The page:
What is squatting?
Squatting is a term used where people enter and stays in a building or land without the consent of the legal owner. Squatters are also known and called trespassers.
Squatting in residential properties in the UK is illegal and a squatter can be arrested. Under current legislation, if a squatter is found guilty, they can be sent to prison, fined or both.
It is very rare a trespasser is sent to prison for squatting.
People occupying a dwelling unlawfully can also be charged if they damage the building, for example, breaking a window or a door to get in. This can be under criminal law or as a civil matter.
This only applies in England, and Wales – Long term squatters can eventually become the registered owner of a building if they have occupied it continuously for 10 or 12 years.
If the property is unregistered at HMLR. Occupiers are required to prove that they acted as occupiers having control of the building throughout this period and further: that they did not have the owner’s consent to do so.
If an occupier applies for adverse possession of a registered property, HMLR will inform the legal owner, who then has 65 days to object to the application.
So, make sure the address on the HM Land Registry “office copy” of a building you own is an address you could receive any correspondence. According to the HMLR property fraud has gone up more than 3-fold in recent years.
We seldomly forget to change our utility bills over when we move, however, most property owners are oblivious to the risk of not changing their address with the HMLR to reflect an up-to-date address on the office copy!
A valid objection will result in the rejection of the occupier’s application. However, eviction proceedings must commence to remove squatters and repossess the building. Not doing so will cause problems later.
Circumstances a squatter can be arrested for squatting
Occupiers can be arrested for squatting if they are living in a residential property, or intend to live there, and:
- they did not get the owner’s permission to live in or on the land or building
- They entered the building without permission
- They should have known that they are trespassing
Occupiers can be arrested for squatting in any residential building that was designed as a dwelling to live in before they moved in.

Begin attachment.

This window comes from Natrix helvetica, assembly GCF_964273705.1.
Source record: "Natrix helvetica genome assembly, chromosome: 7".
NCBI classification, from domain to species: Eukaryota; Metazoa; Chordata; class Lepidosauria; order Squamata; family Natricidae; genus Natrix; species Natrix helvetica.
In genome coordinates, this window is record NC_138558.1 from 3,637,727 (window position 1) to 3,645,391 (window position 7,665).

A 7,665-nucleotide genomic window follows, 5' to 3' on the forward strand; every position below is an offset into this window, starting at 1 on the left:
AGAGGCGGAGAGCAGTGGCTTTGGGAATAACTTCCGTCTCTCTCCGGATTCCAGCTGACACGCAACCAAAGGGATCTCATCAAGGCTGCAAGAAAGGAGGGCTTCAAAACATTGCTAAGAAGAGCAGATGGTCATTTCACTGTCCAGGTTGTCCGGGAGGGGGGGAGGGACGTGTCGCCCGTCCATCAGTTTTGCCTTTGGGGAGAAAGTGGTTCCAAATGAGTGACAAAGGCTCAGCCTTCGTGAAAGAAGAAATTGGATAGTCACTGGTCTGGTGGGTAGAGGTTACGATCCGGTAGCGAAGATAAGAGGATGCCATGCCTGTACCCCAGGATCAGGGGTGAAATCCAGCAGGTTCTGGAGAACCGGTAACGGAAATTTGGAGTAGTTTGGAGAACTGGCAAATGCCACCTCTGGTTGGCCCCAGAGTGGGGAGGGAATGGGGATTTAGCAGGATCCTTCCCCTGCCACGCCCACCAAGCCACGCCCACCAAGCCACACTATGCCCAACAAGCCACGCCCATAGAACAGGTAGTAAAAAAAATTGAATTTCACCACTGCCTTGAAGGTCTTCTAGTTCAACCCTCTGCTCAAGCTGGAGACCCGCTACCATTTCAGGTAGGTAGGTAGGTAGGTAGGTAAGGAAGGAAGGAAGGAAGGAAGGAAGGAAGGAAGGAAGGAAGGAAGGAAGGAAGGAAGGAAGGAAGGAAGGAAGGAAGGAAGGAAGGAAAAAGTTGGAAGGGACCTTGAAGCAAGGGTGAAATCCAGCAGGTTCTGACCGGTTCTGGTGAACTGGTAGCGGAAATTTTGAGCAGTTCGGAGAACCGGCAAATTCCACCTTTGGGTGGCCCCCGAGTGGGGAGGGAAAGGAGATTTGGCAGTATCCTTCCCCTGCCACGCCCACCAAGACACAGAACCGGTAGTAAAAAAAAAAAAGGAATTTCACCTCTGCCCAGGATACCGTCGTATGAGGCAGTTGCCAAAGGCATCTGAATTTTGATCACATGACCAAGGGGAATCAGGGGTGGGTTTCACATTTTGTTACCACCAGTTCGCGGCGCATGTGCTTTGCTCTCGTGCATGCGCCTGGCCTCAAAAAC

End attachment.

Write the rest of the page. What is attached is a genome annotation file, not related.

This can be like houses and flats and includes temporary or moveable building structures, like mobile homes or caravans.
What are squatters Rights UK?
Squatters rights Scotland are not the same as in England & Wales. Squatters Rights in England & Wales differ from residential & commercial property.
Squatters’ rights in residential property are limited and the police are able to take action if required by the property owner.
When it comes to non-residential buildings like offices, shops, factories, warehouses, or land etc a landlord or the legal tenant will require a possession order through the courts.
Squatters rights UK for commercial owners means they must obtain a possession order through the county court before the squatter can be evicted.
Many ask why squatters have rights when they have no legal right to reside in a building they do not own. It’s partly due to homeless people who may have nowhere to reside and often use premises which they can get into easily.
When can a squatter not be arrested?
Squatters cannot be arrested if they first entered the building or land with the owner’s permission, this could be like someone who is a tenant or a licensee.
They cannot be arrested if their tenancy or licence fixed term has ended, or they have not yet moved out, or the renter is in rent arrears.
In cases like this, the landlord must serve a notice and, in most cases, go to court to evict and repossess the property through the court procedure.
The legal owner or the registered owner must issue a claim for possession and must not unlawfully evict the occupiers.
Squatters in a commercial property
Those who own residential buildings are in a much better legal position regarding squatters, as the police can arrest and prosecute a squatter.
If a squatter wants to avoid doing anything illegal, then they should be aware that they should squat in a commercial building.
Usually, squatters are very well organised, knowledgeable about their rights and run an efficient method for occupying commercial premises or land.